FREESTYLE SCOOTER BARS
If you want to learn something about freestyle scooter handlebars, you must first of all be willing to do a now almost forgotten activity - reading.
Handlebars are a basic component of freestyle scooters. It is important to note that while freestyle scooter handlebars are designed for freestyle riding and are therefore durable, they are NOT indestructible. Like all human activities, the riding of freestyle scooters requires the heavy involvement of the grey cortex. You could also benefit from another one or two factors: Alteration of the laws of physics or the chemical table of elements. :-)
Handlebars are made of CrMo (chrome-molybdenum/steel), aluminium or titanium.
As far as weight is concerned and for the same dimensions, titanium handlebars are the lightest. Slightly heavier are aluminium handlebars. Significantly heavier are steel (CrMo) handlebars.
For the same dimensions, aluminium handlebars are approximately 30% lighter than steel (CrMo) handlebars.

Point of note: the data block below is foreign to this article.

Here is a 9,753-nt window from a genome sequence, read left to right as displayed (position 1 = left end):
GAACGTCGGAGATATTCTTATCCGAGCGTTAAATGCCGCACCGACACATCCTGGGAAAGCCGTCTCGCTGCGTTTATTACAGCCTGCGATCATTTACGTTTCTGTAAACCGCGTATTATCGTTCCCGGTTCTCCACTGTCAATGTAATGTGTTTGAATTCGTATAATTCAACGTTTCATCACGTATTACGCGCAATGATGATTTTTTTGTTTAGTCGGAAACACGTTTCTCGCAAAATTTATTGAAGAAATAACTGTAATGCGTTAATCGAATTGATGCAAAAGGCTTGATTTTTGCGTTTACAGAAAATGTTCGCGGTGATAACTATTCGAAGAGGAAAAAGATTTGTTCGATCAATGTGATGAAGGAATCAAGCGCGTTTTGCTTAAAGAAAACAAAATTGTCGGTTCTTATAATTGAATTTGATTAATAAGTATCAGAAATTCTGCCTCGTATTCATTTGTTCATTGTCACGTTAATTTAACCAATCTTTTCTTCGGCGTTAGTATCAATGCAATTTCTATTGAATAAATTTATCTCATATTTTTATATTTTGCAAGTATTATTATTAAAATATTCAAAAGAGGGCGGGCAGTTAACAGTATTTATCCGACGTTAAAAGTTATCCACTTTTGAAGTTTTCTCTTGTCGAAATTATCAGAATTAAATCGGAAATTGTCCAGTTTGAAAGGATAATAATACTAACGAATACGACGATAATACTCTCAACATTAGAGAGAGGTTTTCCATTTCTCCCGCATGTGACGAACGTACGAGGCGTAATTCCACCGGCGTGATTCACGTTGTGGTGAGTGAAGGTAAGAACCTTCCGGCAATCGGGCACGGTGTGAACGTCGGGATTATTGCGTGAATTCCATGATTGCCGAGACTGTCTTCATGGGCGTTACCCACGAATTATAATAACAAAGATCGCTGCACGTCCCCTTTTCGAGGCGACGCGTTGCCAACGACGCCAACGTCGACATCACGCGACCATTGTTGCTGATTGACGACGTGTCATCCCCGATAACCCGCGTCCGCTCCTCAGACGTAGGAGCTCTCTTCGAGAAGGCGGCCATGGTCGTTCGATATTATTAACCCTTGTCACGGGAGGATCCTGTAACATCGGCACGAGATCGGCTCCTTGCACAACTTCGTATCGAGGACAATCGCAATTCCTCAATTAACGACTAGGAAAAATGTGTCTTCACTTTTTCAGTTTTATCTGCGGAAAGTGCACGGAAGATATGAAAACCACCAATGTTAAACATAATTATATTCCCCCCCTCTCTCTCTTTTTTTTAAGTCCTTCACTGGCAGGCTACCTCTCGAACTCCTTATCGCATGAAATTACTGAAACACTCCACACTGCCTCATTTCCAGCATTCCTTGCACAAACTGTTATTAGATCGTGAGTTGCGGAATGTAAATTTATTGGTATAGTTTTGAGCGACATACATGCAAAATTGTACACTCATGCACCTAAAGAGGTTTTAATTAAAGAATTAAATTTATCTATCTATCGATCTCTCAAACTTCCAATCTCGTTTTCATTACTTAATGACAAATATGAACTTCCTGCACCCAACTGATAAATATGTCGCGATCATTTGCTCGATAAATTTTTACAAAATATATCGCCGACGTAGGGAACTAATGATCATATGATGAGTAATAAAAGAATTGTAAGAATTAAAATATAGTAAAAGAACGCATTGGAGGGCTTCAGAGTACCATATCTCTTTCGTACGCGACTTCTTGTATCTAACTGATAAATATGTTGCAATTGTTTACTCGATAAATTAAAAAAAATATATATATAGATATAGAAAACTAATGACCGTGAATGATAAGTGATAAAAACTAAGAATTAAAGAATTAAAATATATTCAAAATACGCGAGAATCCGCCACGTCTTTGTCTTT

Example (same size handlebars): aluminium handlebars weigh 900 gr, steel (CrMo) handlebars weigh 1200 gr, titanium handlebars weigh approximately 700 gr.
There are almost no steel (CrMo) handlebars (with standard dimensions) that weigh less than 1,000 gr.
In terms of durability, titanium handlebars are the strongest, followed by steel handlebars. Aluminum handlebars lay behind both titanium and steel handlebars in that aspect.
So why don't all riders use titanium handlebars? The reason is their price, which is a multiple of the price of steel (CrMo) or aluminium handlebars.
Aluminium handlebars should be the choice of riders who are in the lower weight category (under 50 kg) or have a clean riding style.
When using aluminium handlebars, it is essential that the part of the fork tube inside the handlebar overlaps the length of the handlebar slit by at least 1.5 cm. In terms of popularity, steel (CrMo) handlebars sell the most. Steel (CrMo) handlebars offer the optimum balance between durability and price.
HANDLEBARS CAN BE CLASSIFIED ACCORDING TO DIFFERENT CRITERIA
Aluminium, steel (CrMo), titanium (see above)
b) Outer and inner diameter of the vertical tube of the handlebar
Outer diameter of handlebars: 31.8 mm and 34.9 mm
Inner diameter of handlebars: 28.7 mm, 31.8 mm and approx. 25 mm.